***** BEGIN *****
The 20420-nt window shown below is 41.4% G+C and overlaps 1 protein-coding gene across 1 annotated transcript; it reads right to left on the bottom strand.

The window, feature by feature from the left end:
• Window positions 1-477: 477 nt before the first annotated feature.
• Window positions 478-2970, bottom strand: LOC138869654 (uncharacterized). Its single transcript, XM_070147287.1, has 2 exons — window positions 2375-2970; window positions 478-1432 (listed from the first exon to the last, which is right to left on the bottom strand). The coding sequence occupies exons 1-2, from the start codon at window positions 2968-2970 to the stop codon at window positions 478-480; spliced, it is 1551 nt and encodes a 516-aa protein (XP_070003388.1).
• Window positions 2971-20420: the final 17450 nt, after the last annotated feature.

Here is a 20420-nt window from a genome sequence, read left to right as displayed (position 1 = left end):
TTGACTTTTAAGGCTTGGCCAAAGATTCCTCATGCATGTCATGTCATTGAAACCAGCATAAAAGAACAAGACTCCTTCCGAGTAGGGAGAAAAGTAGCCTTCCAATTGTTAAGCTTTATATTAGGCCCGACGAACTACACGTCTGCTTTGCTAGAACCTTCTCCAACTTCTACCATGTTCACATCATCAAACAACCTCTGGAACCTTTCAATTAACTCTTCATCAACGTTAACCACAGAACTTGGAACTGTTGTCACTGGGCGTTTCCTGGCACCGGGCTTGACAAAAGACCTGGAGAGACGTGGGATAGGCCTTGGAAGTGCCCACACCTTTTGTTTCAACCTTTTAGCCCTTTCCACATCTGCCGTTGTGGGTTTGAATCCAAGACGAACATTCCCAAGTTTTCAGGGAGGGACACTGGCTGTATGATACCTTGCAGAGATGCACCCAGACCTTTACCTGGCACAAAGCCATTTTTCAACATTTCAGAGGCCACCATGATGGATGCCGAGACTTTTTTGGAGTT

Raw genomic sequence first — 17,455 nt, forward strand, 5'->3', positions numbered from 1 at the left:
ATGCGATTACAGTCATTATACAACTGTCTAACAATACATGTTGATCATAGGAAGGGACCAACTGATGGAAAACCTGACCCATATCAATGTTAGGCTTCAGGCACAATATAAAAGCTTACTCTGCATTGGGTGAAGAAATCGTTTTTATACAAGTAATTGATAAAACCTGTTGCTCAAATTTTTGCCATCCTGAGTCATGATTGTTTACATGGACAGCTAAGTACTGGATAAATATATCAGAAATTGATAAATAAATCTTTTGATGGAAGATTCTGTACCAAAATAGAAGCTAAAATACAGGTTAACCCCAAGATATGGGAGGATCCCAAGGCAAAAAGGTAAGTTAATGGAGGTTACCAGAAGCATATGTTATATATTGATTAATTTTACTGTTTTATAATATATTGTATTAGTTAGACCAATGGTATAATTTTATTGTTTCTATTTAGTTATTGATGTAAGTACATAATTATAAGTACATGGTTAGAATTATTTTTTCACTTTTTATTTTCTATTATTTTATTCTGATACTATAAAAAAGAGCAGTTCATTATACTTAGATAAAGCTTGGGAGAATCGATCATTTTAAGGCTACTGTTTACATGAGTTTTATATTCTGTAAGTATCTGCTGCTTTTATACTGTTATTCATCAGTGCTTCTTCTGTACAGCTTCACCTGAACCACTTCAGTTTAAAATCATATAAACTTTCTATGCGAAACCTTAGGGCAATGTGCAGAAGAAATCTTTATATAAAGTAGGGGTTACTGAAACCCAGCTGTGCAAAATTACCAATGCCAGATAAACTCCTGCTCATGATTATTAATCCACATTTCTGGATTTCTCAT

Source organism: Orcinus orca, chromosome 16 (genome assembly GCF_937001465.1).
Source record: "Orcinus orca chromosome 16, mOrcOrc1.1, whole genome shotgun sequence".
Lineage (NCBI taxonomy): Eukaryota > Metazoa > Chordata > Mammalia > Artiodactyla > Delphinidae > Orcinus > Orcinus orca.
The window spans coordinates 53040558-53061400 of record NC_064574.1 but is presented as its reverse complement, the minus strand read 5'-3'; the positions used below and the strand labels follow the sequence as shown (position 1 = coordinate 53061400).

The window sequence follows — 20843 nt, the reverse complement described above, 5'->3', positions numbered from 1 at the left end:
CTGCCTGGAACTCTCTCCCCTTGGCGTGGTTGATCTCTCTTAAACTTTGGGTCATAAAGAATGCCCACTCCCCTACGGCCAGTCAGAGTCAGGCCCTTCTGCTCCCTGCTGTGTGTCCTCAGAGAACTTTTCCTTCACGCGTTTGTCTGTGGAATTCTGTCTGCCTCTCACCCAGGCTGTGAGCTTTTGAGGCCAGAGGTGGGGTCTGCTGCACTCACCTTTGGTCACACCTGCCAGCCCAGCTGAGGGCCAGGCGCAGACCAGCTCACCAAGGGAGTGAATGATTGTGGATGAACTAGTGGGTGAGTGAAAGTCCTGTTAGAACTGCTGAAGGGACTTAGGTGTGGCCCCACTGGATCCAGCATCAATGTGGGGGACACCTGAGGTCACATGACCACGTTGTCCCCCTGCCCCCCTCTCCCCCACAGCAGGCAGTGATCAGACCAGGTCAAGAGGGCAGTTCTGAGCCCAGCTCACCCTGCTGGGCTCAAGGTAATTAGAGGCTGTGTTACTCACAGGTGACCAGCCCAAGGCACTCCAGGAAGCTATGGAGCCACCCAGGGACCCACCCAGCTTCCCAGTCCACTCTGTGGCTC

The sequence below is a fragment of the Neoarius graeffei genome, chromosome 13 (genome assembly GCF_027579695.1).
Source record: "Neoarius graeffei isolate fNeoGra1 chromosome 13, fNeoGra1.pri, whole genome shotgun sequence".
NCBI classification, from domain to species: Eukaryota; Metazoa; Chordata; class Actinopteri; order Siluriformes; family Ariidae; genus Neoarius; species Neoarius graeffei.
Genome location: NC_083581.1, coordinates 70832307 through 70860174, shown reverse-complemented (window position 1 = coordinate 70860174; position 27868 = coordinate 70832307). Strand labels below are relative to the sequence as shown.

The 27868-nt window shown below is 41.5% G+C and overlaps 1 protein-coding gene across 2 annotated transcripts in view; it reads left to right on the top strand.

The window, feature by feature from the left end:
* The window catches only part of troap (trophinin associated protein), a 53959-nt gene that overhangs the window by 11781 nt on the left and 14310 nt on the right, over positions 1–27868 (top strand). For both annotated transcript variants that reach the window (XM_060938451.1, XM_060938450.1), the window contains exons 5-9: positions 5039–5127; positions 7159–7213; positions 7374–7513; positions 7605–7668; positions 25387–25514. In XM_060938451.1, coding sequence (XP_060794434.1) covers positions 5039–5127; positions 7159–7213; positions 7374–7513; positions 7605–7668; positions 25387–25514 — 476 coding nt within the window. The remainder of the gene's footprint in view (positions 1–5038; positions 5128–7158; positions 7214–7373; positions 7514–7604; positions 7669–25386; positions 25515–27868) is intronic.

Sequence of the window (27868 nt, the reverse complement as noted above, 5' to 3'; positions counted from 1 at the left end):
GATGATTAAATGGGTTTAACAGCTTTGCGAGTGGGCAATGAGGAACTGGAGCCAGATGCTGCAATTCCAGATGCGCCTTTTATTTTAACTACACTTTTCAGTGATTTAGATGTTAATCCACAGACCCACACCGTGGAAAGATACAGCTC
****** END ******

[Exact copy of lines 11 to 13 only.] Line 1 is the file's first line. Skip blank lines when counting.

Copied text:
Source record: "Orcinus orca chromosome 16, mOrcOrc1.1, whole genome shotgun sequence".
Lineage (NCBI taxonomy): Eukaryota > Metazoa > Chordata > Mammalia > Artiodactyla > Delphinidae > Orcinus > Orcinus orca.
The window spans coordinates 53040558-53061400 of record NC_064574.1 but is presented as its reverse complement, the minus strand read 5'-3'; the positions used below and the strand labels follow the sequence as shown (position 1 = coordinate 53061400).